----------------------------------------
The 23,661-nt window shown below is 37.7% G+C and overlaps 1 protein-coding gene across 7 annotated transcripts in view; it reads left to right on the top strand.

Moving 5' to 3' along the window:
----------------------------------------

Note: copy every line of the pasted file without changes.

The 23,661-nt window shown below is 37.7% G+C and overlaps 1 protein-coding gene across 7 annotated transcripts in view; it reads left to right on the top strand.

Moving 5' to 3' along the window: